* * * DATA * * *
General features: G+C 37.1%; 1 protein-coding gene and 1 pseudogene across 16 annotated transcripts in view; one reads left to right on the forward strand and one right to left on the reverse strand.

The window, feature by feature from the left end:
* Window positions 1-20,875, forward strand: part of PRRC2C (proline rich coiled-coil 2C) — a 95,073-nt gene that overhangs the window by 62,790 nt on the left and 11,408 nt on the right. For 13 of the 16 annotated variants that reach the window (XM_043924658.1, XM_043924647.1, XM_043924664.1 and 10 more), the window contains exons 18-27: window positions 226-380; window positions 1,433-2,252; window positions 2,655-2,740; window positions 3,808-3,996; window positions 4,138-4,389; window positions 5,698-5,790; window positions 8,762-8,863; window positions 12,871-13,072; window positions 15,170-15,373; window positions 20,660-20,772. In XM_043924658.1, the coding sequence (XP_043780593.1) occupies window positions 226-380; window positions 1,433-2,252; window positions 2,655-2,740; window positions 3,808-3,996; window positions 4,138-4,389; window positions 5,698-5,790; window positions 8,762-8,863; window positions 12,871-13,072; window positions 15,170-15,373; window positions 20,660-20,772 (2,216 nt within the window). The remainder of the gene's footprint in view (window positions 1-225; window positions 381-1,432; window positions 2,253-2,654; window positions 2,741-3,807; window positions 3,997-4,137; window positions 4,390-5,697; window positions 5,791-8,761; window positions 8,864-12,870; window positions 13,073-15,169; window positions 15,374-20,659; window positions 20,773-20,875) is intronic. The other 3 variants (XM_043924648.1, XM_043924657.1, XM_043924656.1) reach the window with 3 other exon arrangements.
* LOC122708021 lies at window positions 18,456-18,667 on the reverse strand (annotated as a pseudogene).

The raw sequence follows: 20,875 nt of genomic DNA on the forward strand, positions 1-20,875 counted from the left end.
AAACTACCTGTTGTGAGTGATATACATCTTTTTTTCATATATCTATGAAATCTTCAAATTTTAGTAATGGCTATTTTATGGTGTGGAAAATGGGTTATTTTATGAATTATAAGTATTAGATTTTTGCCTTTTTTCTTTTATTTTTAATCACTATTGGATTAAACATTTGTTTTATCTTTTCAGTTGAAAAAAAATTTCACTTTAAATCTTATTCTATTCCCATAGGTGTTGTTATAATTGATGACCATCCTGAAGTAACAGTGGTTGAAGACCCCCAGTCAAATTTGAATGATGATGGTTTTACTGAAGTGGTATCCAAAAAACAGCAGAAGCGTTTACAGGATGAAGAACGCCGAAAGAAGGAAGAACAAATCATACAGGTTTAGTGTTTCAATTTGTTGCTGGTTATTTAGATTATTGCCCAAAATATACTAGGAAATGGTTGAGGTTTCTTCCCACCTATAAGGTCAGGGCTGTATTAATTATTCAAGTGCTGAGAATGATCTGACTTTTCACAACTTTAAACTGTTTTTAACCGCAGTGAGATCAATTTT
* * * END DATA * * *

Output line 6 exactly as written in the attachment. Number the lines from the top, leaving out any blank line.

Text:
AAACTACCTGTTGTGAGTGATATACATCTTTTTTTCATATATCTATGAAATCTTCAAATTTTAGTAATGGCTATTTTATGGTGTGGAAAATGGGTTATTTTATGAATTATAAGTATTAGATTTTTGCCTTTTTTCTTTTATTTTTAATCACTATTGGATTAAACATTTGTTTTATCTTTTCAGTTGAAAAAAAATTTCACTTTAAATCTTATTCTATTCCCATAGGTGTTGTTATAATTGATGACCATCCTGAAGTAACAGTGGTTGAAGACCCCCAGTCAAATTTGAATGATGATGGTTTTACTGAAGTGGTATCCAAAAAACAGCAGAAGCGTTTACAGGATGAAGAACGCCGAAAGAAGGAAGAACAAATCATACAGGTTTAGTGTTTCAATTTGTTGCTGGTTATTTAGATTATTGCCCAAAATATACTAGGAAATGGTTGAGGTTTCTTCCCACCTATAAGGTCAGGGCTGTATTAATTATTCAAGTGCTGAGAATGATCTGACTTTTCACAACTTTAAACTGTTTTTAACCGCAGTGAGATCAATTTT